BURLINGTON — A federal judge is weighing whether a fertility doctor should be forced to submit to saliva DNA testing in a lawsuit brought by a couple who claim he used his own semen to impregnate the woman.
Attorneys for the doctor, John Boyd Coates III, argued during a hearing Monday in federal court in Burlington that their client should not have to submit to the DNA testing, contending that issues regarding parentage are best left to state courts to decide.
However, lawyers for Cheryl and Peter Rousseau countered that Coates is simply trying to stall the case, which they say is less about the issue of parentage and more about claims of fraud and misrepresentation.
Judge William K. Sessions III heard arguments from both sides, and said he intends to rule quickly on that dispute, as well as whether the case should continue to proceed at all.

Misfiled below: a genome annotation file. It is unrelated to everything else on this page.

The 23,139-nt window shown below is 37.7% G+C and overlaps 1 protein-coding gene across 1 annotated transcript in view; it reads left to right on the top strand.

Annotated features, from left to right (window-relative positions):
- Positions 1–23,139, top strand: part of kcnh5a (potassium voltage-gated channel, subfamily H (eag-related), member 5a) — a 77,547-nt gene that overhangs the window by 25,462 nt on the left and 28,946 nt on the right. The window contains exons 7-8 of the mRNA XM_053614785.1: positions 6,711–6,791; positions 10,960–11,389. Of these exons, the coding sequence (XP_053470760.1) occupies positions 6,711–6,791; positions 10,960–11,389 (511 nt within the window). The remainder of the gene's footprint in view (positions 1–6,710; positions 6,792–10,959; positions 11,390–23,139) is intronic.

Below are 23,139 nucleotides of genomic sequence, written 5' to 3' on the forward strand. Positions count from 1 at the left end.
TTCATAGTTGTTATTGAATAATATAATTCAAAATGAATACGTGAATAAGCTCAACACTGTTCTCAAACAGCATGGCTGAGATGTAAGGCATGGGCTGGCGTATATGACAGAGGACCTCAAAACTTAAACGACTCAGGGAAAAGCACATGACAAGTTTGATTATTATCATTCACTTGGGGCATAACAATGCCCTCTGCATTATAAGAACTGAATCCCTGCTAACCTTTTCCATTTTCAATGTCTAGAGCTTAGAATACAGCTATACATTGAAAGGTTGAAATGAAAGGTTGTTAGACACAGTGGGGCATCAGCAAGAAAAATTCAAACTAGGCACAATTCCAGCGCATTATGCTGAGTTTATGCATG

Coates, who is now retired, lives in Shelburne. The Rousseaus at the time they went to Coates had lived in Central Vermont, and now reside in Florida.
Neither the Rousseaus nor Coates attended the hearing Monday.
Sessions, during the hearing, repeatedly pressed attorneys for Coates over a request from the Rousseaus’ lawyers seeking to compel the doctor to submit to saliva DNA testing.
The judge said DNA testing has proven “reliable” and could potentially exonerate Coates.
“Why not just have a swab done and make a determination based on that swab?” Sessions asked Curtis Carpenter, a lawyer for Coates.
Carpenter replied that compelling DNA testing in a civil case is rare.
“How far do you want to go down the road using this type of evidence in civil matters?” Carpenter said, adding that a great deal of private information is revealed through DNA.
Celeste Laramie, an attorney for the Rousseaus, said the DNA test, done through a cheek swab, is the easiest method to move the case forward.
“It is the swiftest most efficient way, certainly the most cost effective way, of answering this ultimate question,” Laramie told the judge. She said they are not seeking Coates’ medical history through the DNA testing, just trying to gain identification information